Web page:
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Ron Robertson

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ENTERTAINMENT
January 26, 1991 | DENNIS McLELLAN, TIMES STAFF WRITER
He may have grown up in Philadelphia, but comedian Todd Glass has become the ultimate Southern California comic. The Fountain Valley-based comedian has outfitted his Jeep with a folding stage, complete with sound system and simulated comedy-club brick-wall backdrop. He's done impromptu shows at the beach, and, he says, he has even performed in front of 500 people at a party in San Diego. He calls himself the "Mobile Comedian." "It's just sort of like a toy," says Glass of his comedy-on-wheels.
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ENTERTAINMENT
January 26, 1991 | DENNIS McLELLAN, TIMES STAFF WRITER
He may have grown up in Philadelphia, but comedian Todd Glass has become the ultimate Southern California comic. The Fountain Valley-based comedian has outfitted his Jeep with a folding stage, complete with sound system and simulated comedy-club brick-wall backdrop. He's done impromptu shows at the beach, and, he says, he has even performed in front of 500 people at a party in San Diego. He calls himself the "Mobile Comedian." "It's just sort of like a toy," says Glass of his comedy-on-wheels.
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ENTERTAINMENT
May 3, 1991 | DENNIS McLELLAN
Pleased with the "overwhelming response" to a series of Wednesday night comedy shows last month, the Coach House plans to keep offering comedy on a regular basis, a spokesperson for the concert club has announced. John Knight, Steve Epstein, Vince Champ and Chance Langton will perform Saturday. Jeff Brown, Dan Reddington, Joe Morris, Doug Starks will perform Wednesday; John Crane, Shang, Ron Robertson and Carl Wolfson will perform May 15. All three shows will begin at 8 p.m.; tickets are $10.
NEWS
August 6, 1987
A deadlocked City Council has failed to confirm acting Fire Chief Ron Robertson as permanent head of the department. By a 2-2 vote, the four-member council rejected City Administrator Ora E. Lampman's recommendation that Robertson be named chief. At Monday's meeting, Councilman Mark A. T. Nymeyer sharply criticized Lampman for bringing the matter to the council without enough support to confirm Robertson and accused the administrator of insubordination.
ENTERTAINMENT
May 5, 1989 | Marlena Donohue
Santa Barbara artist Ron Robertson shows assemblage chocked with dizzying references to the lost continent Atlantis, the Bible, classical myths and medieval lore, not to mention a few of the soap-opera legends that have replaced myth for contemporary man. All the info is unified by constant allusions to political and military power and that age-old force that Marcel Duchamp said fuels the world, Eros. Most assemblage artists appropriate junk; Robertson prefers to create objects, toys, stone and metal fragments that ape the look of wear and tear.
NEWS
February 8, 1997 | Associated Press
The head of the city's police union called Friday for putting the troubled Police Department under direct federal control. Senate Majority Leader Trent Lott (R-Miss.) said "drastic action" may be needed. The talk came two days after a decorated police officer was fatally shot in his patrol car at a traffic light outside a nightclub. The city's murder rate has been rising, with 46 slayings already this year, after 398 in all of 1996.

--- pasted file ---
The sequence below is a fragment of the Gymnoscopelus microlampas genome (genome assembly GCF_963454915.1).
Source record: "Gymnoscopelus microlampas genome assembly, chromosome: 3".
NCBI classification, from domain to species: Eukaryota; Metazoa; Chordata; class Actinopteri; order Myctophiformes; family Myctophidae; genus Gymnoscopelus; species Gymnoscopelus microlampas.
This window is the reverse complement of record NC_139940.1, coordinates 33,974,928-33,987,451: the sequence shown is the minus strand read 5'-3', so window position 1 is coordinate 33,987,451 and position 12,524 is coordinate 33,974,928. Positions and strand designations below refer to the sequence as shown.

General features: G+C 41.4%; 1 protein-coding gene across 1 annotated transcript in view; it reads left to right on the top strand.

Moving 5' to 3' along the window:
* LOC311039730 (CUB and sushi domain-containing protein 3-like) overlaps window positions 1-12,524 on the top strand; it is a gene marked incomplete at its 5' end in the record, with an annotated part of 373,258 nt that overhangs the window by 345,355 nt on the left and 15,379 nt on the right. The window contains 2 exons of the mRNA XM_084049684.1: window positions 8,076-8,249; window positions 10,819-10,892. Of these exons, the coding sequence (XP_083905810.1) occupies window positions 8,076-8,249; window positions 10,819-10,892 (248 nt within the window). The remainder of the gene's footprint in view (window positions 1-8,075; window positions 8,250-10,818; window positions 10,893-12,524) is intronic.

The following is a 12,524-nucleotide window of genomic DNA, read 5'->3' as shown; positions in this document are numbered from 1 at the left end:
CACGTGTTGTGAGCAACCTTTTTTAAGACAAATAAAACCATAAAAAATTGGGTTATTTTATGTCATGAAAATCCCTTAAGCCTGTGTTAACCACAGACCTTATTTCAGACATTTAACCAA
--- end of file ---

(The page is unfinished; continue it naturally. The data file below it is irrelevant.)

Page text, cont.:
ENTERTAINMENT
June 2, 1990 | RICK VANDERKNYFF
The competition heats up in the "Captain Morgan Laff Off" Sunday and Monday at the Irvine Improv, as the monthlong contest winds to a close. Four Mondays of comedy one-upmanship have narrowed the field of hopefuls from 48 to 17 for Sunday's semifinals. The four survivors will move on to Monday's finals, where they will compete for a top prize of $4,000 and four weeks of bookings at the Improv. Second and third prizes are $1,000 and $500 respectively, each with three weeks of Improv bookings.
ENTERTAINMENT
July 22, 2000
Patricia Hogan suggests that what kids today need is more heroes such as those portrayed in "The Patriot" (Saturday Letters, July 15). I suggest the reason people lament the lack of heroes today is that our leaders are being compared with the statues we've made of Washington, Jefferson, Lincoln, et al. The principles expressed in the Declaration of Independence and codified in the Bill of Rights are accepted as true, and have led to the creation of...
NEWS
November 15, 1997 | MYRNA OLIVER, TIMES STAFF WRITER
James Robert Baker, novelist and filmmaker whose over-the-top satire enthusiastically blended humor with rage and violence, has died. He was 50. Baker, perhaps best known for his novel "Tim and Pete," committed suicide Nov. 5 in his Pacific Palisades home, said his friend Ken Camp. The writer's other books include "Adrenaline," about two gay fugitives, "Fuel-Injected Dreams," a sendup of the rock music industry, and "Boy Wonder," which satirized the film business Baker came to loathe.
NEWS
November 14, 1991 | JOSEF WOODARD, SPECIAL TO THE TIMES
Astrong gust of kitsch blows through the Ventura County Museum of History and Art, which is presenting the no-nonsense cowboy-and-Indian lore of magazine illustrator W.D. Koerner. The man to call when Western imagery was required, Koerner (1878-1938) was a noted illustrator whose paintings graced the pages of the Saturday Evening Post and other curl-up-and-read publications of the period. In terms of wild-West mythology, the show leaves few cliches unturned.
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